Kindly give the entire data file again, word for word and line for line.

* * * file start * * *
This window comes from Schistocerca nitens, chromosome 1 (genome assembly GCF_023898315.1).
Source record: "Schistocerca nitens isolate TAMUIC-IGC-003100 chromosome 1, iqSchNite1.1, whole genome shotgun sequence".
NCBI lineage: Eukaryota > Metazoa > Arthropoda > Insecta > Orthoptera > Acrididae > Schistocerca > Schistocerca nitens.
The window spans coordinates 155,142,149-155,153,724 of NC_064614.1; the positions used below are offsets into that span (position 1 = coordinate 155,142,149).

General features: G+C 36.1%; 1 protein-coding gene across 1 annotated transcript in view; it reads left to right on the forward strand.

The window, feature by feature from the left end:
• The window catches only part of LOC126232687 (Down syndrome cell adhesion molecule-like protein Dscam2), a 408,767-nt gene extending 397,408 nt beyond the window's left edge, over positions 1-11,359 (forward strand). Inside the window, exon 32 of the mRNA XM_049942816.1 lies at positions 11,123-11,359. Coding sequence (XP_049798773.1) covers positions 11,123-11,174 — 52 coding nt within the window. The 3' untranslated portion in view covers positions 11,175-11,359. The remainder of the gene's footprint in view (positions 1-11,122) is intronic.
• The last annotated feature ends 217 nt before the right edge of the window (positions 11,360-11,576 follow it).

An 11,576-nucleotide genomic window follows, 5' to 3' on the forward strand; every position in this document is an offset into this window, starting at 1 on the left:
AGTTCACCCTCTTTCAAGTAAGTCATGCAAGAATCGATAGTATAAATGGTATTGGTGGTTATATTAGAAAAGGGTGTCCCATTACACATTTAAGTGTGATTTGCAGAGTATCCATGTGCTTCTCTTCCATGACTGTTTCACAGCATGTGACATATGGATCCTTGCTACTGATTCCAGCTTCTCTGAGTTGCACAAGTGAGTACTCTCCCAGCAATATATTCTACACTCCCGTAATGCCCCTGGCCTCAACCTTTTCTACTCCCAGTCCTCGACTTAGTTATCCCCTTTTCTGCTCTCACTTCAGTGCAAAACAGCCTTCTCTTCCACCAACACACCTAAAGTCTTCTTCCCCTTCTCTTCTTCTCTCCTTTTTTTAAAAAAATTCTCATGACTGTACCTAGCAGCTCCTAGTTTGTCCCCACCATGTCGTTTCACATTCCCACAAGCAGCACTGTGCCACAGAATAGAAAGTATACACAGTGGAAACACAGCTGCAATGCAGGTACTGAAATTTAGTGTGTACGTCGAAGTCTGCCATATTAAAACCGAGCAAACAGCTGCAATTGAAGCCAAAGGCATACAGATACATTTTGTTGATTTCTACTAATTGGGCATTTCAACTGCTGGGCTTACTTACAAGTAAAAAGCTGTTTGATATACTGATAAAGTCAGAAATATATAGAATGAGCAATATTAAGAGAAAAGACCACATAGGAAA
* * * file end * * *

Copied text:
This window comes from Schistocerca nitens, chromosome 1 (genome assembly GCF_023898315.1).
Source record: "Schistocerca nitens isolate TAMUIC-IGC-003100 chromosome 1, iqSchNite1.1, whole genome shotgun sequence".
NCBI lineage: Eukaryota > Metazoa > Arthropoda > Insecta > Orthoptera > Acrididae > Schistocerca > Schistocerca nitens.
The window spans coordinates 155,142,149-155,153,724 of NC_064614.1; the positions used below are offsets into that span (position 1 = coordinate 155,142,149).

General features: G+C 36.1%; 1 protein-coding gene across 1 annotated transcript in view; it reads left to right on the forward strand.

The window, feature by feature from the left end:
• The window catches only part of LOC126232687 (Down syndrome cell adhesion molecule-like protein Dscam2), a 408,767-nt gene extending 397,408 nt beyond the window's left edge, over positions 1-11,359 (forward strand). Inside the window, exon 32 of the mRNA XM_049942816.1 lies at positions 11,123-11,359. Coding sequence (XP_049798773.1) covers positions 11,123-11,174 — 52 coding nt within the window. The 3' untranslated portion in view covers positions 11,175-11,359. The remainder of the gene's footprint in view (positions 1-11,122) is intronic.
• The last annotated feature ends 217 nt before the right edge of the window (positions 11,360-11,576 follow it).

An 11,576-nucleotide genomic window follows, 5' to 3' on the forward strand; every position in this document is an offset into this window, starting at 1 on the left:
AGTTCACCCTCTTTCAAGTAAGTCATGCAAGAATCGATAGTATAAATGGTATTGGTGGTTATATTAGAAAAGGGTGTCCCATTACACATTTAAGTGTGATTTGCAGAGTATCCATGTGCTTCTCTTCCATGACTGTTTCACAGCATGTGACATATGGATCCTTGCTACTGATTCCAGCTTCTCTGAGTTGCACAAGTGAGTACTCTCCCAGCAATATATTCTACACTCCCGTAATGCCCCTGGCCTCAACCTTTTCTACTCCCAGTCCTCGACTTAGTTATCCCCTTTTCTGCTCTCACTTCAGTGCAAAACAGCCTTCTCTTCCACCAACACACCTAAAGTCTTCTTCCCCTTCTCTTCTTCTCTCCTTTTTTTAAAAAAATTCTCATGACTGTACCTAGCAGCTCCTAGTTTGTCCCCACCATGTCGTTTCACATTCCCACAAGCAGCACTGTGCCACAGAATAGAAAGTATACACAGTGGAAACACAGCTGCAATGCAGGTACTGAAATTTAGTGTGTACGTCGAAGTCTGCCATATTAAAACCGAGCAAACAGCTGCAATTGAAGCCAAAGGCATACAGATACATTTTGTTGATTTCTACTAATTGGGCATTTCAACTGCTGGGCTTACTTACAAGTAAAAAGCTGTTTGATATACTGATAAAGTCAGAAATATATAGAATGAGCAATATTAAGAGAAAAGACCACATAGGAAA